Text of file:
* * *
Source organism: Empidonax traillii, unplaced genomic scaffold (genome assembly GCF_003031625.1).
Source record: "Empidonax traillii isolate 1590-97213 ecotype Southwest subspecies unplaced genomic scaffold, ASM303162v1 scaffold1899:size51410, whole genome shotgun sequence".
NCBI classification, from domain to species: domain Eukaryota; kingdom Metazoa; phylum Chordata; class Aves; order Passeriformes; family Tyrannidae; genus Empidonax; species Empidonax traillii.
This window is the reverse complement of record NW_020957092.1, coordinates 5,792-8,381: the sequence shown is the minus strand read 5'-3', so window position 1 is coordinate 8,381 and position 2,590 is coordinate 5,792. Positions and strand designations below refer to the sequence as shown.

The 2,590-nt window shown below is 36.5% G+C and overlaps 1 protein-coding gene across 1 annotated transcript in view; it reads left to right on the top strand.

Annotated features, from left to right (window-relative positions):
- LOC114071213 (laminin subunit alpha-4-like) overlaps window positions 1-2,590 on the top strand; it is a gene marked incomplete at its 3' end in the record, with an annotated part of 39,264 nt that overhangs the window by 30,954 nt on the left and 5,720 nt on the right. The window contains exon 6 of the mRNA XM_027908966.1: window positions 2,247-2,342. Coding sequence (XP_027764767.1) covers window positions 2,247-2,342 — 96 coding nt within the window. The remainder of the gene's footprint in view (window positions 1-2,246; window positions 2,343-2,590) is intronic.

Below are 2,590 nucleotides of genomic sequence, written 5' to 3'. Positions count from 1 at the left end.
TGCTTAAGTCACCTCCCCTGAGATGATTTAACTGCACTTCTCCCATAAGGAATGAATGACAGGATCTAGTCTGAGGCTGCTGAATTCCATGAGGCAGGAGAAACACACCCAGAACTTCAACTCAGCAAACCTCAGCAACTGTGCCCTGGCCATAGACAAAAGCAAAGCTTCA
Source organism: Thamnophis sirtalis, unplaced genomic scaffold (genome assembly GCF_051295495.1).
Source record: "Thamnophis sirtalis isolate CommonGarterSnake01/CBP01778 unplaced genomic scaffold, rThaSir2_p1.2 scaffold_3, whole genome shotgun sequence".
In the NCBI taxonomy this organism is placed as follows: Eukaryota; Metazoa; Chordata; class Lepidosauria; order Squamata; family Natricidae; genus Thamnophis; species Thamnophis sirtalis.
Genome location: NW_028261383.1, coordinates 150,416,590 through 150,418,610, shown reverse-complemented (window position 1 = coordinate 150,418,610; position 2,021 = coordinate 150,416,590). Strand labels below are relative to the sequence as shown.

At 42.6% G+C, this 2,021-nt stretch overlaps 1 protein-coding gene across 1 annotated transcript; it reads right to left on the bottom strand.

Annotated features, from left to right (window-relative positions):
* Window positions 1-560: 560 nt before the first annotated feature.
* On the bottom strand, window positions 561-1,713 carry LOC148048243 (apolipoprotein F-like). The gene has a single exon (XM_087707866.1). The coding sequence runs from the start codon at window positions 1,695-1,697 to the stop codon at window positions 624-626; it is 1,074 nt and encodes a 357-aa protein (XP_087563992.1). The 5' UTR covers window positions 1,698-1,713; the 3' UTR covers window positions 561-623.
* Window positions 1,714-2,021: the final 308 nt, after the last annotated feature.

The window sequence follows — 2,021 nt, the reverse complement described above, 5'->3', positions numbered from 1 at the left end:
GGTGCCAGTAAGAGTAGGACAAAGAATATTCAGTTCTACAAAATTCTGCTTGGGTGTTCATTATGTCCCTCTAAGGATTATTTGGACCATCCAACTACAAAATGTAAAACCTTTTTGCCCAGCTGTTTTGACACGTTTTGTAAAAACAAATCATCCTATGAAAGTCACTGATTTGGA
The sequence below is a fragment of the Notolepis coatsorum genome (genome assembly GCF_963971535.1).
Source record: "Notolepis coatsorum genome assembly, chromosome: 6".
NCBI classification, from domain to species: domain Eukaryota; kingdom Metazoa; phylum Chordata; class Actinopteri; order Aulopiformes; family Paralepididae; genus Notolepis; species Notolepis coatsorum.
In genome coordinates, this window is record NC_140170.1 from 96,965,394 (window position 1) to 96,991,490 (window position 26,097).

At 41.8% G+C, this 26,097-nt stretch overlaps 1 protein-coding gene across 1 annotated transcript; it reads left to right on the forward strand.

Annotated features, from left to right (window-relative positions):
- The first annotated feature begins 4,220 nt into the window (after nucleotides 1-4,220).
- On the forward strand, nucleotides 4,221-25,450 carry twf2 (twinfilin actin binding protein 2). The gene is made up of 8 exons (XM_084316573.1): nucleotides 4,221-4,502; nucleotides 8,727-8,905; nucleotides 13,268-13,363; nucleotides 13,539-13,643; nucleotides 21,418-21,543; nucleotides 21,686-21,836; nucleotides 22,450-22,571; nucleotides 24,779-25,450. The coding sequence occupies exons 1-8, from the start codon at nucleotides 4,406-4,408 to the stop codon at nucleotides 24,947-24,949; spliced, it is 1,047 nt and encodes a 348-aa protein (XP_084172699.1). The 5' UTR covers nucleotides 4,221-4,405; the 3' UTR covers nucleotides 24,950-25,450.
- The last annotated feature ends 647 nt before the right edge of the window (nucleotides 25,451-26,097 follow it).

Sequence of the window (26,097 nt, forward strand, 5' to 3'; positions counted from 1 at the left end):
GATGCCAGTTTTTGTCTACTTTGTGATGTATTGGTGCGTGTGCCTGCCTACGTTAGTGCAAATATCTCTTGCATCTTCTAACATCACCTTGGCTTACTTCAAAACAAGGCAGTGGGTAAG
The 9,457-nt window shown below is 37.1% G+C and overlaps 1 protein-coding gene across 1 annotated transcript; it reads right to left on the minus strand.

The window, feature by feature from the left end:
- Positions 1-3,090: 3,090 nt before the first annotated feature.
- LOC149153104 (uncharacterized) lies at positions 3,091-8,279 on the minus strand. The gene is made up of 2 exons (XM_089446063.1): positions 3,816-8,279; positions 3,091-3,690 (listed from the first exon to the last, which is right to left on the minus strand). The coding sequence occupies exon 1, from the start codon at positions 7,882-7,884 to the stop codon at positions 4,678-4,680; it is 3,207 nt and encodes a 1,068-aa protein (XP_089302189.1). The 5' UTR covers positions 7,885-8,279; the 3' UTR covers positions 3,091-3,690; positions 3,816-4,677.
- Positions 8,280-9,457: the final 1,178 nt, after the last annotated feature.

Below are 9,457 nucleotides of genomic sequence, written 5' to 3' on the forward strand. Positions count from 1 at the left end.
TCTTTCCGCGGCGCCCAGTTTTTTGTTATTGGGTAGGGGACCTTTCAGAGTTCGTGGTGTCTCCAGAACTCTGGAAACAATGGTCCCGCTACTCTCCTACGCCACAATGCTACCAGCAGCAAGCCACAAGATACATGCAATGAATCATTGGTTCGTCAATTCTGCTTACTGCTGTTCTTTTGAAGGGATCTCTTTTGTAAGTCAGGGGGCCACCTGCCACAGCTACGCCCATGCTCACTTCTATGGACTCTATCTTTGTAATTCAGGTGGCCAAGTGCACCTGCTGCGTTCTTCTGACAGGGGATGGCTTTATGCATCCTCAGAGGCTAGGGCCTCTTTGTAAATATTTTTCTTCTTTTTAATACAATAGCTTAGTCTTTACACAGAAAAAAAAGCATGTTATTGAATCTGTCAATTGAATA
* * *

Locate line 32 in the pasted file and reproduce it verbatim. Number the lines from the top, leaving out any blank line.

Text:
The 9,457-nt window shown below is 37.1% G+C and overlaps 1 protein-coding gene across 1 annotated transcript; it reads right to left on the minus strand.